Assessing the Efficacy of the Paris Agreement: Goals, Challenges, and Global Climate Action Progress

In 2015, 195 countries agreed to endorse the Paris Agreement which sought to try and prevent the rising of the earth’s average temperature among the other effects of climate change. For the first time in history, nearly all the world’s nations committed to reducing their greenhouse gas emissions to help combat this growing crisis. The agreement outlined three primary objectives: firstly, to reduce greenhouse gas emissions to prevent global temperatures from warming more than 2°C above pre-industrial levels; secondly, to review each country’s emission reduction commitments every 5 years; and thirdly, to ensure that developing nations (most often being the most affected by climate change) have access to climate finance to mitigate the effects of climate change. These goals, along with the ambition to achieve net zero emissions, set forth a historic moment for global politics as it was legally binding for all signatories and set forth a strong and unified goal to mitigate the harm of climate change.

The central goal of the Paris Agreement was to limit global warming to only 1.5°C above pre-industrial levels, considered as a ‘long-term average’ or about 20 years. However, recent measurements have reported the global temperature average being 1.52°C higher than pre-industrial levels. While this does not currently constitute a violation of the Paris Agreement, it serves as a stark warning of what lies ahead without substantial action from all signatory nations.

Many experts have again reiterated that swift and substantial reductions in greenhouse gas emissions are the only way to stop increasing temperatures. Yet some governments seem to still be finding their footing with regard to the importance of implementing effective climate measures. For example, in the UK, where many green policies have been delayed. Countries like Canada and Germany have received an average rating on the Climate Action Trackers for their net-zero target design elements. This indicates that their current policies and strategies for achieving net zero lack critical components.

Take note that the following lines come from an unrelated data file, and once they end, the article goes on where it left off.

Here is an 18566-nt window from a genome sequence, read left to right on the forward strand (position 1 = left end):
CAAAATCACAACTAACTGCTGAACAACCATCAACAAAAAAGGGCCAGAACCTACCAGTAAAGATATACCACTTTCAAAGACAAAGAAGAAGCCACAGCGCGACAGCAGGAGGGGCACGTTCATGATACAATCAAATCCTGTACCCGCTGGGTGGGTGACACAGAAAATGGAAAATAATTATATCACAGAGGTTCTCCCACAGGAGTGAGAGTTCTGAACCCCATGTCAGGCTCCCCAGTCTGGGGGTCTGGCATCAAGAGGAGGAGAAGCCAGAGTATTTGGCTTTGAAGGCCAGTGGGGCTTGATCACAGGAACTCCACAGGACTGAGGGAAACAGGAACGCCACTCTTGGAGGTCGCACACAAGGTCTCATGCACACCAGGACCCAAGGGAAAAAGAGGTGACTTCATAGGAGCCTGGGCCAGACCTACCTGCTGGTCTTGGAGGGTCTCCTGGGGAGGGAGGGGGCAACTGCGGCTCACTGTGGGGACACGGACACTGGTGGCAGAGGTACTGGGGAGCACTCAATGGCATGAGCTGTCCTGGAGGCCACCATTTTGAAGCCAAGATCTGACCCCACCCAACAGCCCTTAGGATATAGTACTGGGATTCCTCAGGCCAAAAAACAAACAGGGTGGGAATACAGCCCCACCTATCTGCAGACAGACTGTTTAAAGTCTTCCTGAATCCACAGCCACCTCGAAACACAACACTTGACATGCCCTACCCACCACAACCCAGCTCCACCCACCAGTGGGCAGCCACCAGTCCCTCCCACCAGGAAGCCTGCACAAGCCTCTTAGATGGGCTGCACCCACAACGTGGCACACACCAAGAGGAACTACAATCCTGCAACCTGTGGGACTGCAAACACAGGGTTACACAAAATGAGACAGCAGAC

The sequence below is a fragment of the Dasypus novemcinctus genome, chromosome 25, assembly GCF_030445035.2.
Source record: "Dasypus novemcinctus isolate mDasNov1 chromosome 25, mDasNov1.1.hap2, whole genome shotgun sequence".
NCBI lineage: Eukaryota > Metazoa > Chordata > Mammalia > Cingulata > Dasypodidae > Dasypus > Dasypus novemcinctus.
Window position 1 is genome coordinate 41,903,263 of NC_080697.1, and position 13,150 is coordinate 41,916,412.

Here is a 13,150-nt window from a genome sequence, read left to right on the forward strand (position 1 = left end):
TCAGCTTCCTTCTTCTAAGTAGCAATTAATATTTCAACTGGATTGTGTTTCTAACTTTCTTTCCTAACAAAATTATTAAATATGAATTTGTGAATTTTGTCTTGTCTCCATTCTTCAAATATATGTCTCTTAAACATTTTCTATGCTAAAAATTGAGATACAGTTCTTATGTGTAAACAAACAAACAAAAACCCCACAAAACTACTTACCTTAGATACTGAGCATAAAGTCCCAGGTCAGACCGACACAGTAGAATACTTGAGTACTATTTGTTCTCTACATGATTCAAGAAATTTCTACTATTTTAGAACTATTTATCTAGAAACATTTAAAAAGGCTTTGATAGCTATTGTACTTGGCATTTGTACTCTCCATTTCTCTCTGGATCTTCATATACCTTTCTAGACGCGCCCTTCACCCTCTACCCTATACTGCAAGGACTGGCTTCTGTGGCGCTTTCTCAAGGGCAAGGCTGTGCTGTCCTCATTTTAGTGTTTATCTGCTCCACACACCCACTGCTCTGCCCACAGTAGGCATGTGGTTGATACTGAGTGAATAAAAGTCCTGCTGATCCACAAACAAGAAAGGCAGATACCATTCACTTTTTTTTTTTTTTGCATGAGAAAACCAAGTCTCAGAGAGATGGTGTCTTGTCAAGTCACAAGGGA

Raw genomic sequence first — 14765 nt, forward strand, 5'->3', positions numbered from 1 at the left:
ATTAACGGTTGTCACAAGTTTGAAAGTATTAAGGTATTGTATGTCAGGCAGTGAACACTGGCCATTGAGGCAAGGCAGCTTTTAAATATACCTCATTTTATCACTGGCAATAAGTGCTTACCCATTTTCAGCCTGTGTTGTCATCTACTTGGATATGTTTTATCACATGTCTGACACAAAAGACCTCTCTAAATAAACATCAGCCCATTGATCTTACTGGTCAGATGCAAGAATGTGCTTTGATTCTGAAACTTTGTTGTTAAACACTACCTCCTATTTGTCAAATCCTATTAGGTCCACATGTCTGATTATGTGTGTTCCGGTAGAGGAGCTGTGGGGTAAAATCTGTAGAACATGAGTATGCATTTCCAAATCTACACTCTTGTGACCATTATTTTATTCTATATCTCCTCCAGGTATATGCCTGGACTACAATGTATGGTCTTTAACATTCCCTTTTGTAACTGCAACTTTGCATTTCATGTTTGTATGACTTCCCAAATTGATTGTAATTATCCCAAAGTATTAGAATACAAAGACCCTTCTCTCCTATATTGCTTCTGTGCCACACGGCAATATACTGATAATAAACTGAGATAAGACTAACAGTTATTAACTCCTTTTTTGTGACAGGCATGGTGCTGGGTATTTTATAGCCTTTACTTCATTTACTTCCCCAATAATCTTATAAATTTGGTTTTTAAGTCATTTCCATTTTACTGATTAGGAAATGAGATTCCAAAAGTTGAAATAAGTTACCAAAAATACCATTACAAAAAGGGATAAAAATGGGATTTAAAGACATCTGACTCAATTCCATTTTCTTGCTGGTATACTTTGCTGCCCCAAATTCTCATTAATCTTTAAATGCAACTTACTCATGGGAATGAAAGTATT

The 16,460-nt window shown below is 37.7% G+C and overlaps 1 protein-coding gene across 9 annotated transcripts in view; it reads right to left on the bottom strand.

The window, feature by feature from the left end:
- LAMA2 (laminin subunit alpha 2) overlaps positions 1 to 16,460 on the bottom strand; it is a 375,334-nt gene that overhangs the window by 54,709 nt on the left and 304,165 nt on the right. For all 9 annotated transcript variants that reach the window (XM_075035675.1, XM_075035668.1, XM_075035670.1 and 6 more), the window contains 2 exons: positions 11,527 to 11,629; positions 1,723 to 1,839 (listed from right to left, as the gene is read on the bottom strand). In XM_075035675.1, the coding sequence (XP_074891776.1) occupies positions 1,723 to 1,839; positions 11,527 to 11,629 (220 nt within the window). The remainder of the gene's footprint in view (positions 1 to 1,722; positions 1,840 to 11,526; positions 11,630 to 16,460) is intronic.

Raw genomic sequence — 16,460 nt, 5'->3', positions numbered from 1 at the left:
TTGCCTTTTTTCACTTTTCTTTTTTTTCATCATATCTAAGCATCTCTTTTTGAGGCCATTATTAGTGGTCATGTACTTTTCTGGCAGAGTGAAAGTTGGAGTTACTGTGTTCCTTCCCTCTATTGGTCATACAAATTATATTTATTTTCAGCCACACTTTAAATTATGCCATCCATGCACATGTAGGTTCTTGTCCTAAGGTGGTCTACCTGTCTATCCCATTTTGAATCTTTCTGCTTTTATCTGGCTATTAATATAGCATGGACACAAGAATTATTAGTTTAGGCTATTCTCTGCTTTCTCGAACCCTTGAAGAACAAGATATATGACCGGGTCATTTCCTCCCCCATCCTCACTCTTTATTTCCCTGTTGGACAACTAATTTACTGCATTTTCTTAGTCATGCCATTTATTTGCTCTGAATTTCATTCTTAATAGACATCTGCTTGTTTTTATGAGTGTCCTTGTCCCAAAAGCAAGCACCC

This is concerning, as many other signatories of the Paris Agreement are rated as average or poor in their climate action plans, missing up to seven of the nine essential practices for achieving net zero or reducing carbon emissions. Despite the initial surge in climate policy momentum in 2015, such efforts have dwindled and climate policy seems to not be developing at the rate it must to counteract global warming.

An assessment by the Climate Action Tracker of the current efforts being taken by the 195 countries suggests that the objectives of the Paris Agreement are unlikely to be met. Achieving these goals would require nearly halving greenhouse gas emissions, along with additional adjustments, a target that seems unrealistic given the current rate at which governments are implementing climate-focused legislation.

Although the Paris Agreement was a significant demonstration of global unity against climate change, the actions taken by individual countries have fallen short of the commitments made, underscoring the need for increased effort and cooperation to address the worsening climate crisis effectively. It is necessary for businesses in the UK to seek advice as to what steps they can take, not just to deal with scope emissions but also to deliver new circular economy frameworks for their sectors.

© Lawrence Power 2024

Who is the Climate Change Committee, and what do they do?

The Climate Change Committee (CCC) stands as an independent statutory entity body established by the Climate Change Act 2008. Its core function is to advise the UK and its devolved governments on setting emissions targets and to serve as an impartial advisor on mitigating climate change. The CCC reports to Parliament regarding progress in reducing greenhouse gas emissions and in preparing for, as well as adapting to, the impacts of climate change. It offers a long-term perspective on UK climate policy.

The CCC functions as a non-departmental public body and is sponsored by the Department for Energy Security and Net Zero. Despite being publicly funded, the CCC lacks budgetary independence, a situation it offsets with a commitment to transparency. It publishes reports, supporting data, and research in full. Moreover, under the Freedom of Information Act, the public has the right to request any recorded information held by the CCC on any subject that falls under their scope.

The advice of the CCC has been instrumental in shaping legislation and policies across the UK, aimed at reducing greenhouse gas emissions. This expert technical advisory body’s recommendations have significantly influenced climate change and environmental legislation and policies in Scotland, Wales, and Northern Ireland.

A key aspect of the CCC’s work involves the reduction of the UK’s emissions through the assessment of the latest greenhouse gas emissions data. This is to determine whether the UK is on track to meet its carbon budget targets, which set limits on the amount of greenhouse gases in the UK over five years.